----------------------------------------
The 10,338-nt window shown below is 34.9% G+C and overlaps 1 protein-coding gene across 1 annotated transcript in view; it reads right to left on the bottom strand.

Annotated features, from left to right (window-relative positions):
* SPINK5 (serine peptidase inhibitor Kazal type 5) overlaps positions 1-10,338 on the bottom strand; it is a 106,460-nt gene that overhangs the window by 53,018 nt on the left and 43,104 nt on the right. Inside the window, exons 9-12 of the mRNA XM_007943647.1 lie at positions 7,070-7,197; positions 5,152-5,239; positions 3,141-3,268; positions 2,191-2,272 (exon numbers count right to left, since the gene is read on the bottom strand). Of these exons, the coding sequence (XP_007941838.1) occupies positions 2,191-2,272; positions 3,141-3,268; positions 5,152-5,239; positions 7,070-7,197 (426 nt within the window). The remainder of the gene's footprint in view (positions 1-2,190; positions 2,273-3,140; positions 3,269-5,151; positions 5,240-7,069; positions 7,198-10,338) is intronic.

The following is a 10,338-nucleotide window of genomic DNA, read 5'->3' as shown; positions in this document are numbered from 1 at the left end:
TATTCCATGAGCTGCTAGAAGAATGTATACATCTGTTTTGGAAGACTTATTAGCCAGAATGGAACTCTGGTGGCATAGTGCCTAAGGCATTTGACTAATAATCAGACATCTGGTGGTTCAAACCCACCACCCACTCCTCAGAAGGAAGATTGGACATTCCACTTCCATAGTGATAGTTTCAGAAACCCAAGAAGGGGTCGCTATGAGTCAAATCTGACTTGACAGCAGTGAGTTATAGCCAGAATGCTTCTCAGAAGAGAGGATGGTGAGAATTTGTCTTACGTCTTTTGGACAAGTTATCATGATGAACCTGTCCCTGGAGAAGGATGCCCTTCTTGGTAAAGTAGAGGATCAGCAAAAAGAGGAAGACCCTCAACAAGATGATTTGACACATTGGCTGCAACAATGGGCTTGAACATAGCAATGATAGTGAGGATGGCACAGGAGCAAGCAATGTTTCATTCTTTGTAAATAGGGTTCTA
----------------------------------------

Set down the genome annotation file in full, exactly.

The 10,338-nt window shown below is 34.9% G+C and overlaps 1 protein-coding gene across 1 annotated transcript in view; it reads right to left on the bottom strand.

Annotated features, from left to right (window-relative positions):
* SPINK5 (serine peptidase inhibitor Kazal type 5) overlaps positions 1-10,338 on the bottom strand; it is a 106,460-nt gene that overhangs the window by 53,018 nt on the left and 43,104 nt on the right. Inside the window, exons 9-12 of the mRNA XM_007943647.1 lie at positions 7,070-7,197; positions 5,152-5,239; positions 3,141-3,268; positions 2,191-2,272 (exon numbers count right to left, since the gene is read on the bottom strand). Of these exons, the coding sequence (XP_007941838.1) occupies positions 2,191-2,272; positions 3,141-3,268; positions 5,152-5,239; positions 7,070-7,197 (426 nt within the window). The remainder of the gene's footprint in view (positions 1-2,190; positions 2,273-3,140; positions 3,269-5,151; positions 5,240-7,069; positions 7,198-10,338) is intronic.

The following is a 10,338-nucleotide window of genomic DNA, read 5'->3' as shown; positions in this document are numbered from 1 at the left end:
TATTCCATGAGCTGCTAGAAGAATGTATACATCTGTTTTGGAAGACTTATTAGCCAGAATGGAACTCTGGTGGCATAGTGCCTAAGGCATTTGACTAATAATCAGACATCTGGTGGTTCAAACCCACCACCCACTCCTCAGAAGGAAGATTGGACATTCCACTTCCATAGTGATAGTTTCAGAAACCCAAGAAGGGGTCGCTATGAGTCAAATCTGACTTGACAGCAGTGAGTTATAGCCAGAATGCTTCTCAGAAGAGAGGATGGTGAGAATTTGTCTTACGTCTTTTGGACAAGTTATCATGATGAACCTGTCCCTGGAGAAGGATGCCCTTCTTGGTAAAGTAGAGGATCAGCAAAAAGAGGAAGACCCTCAACAAGATGATTTGACACATTGGCTGCAACAATGGGCTTGAACATAGCAATGATAGTGAGGATGGCACAGGAGCAAGCAATGTTTCATTCTTTGTAAATAGGGTTCTA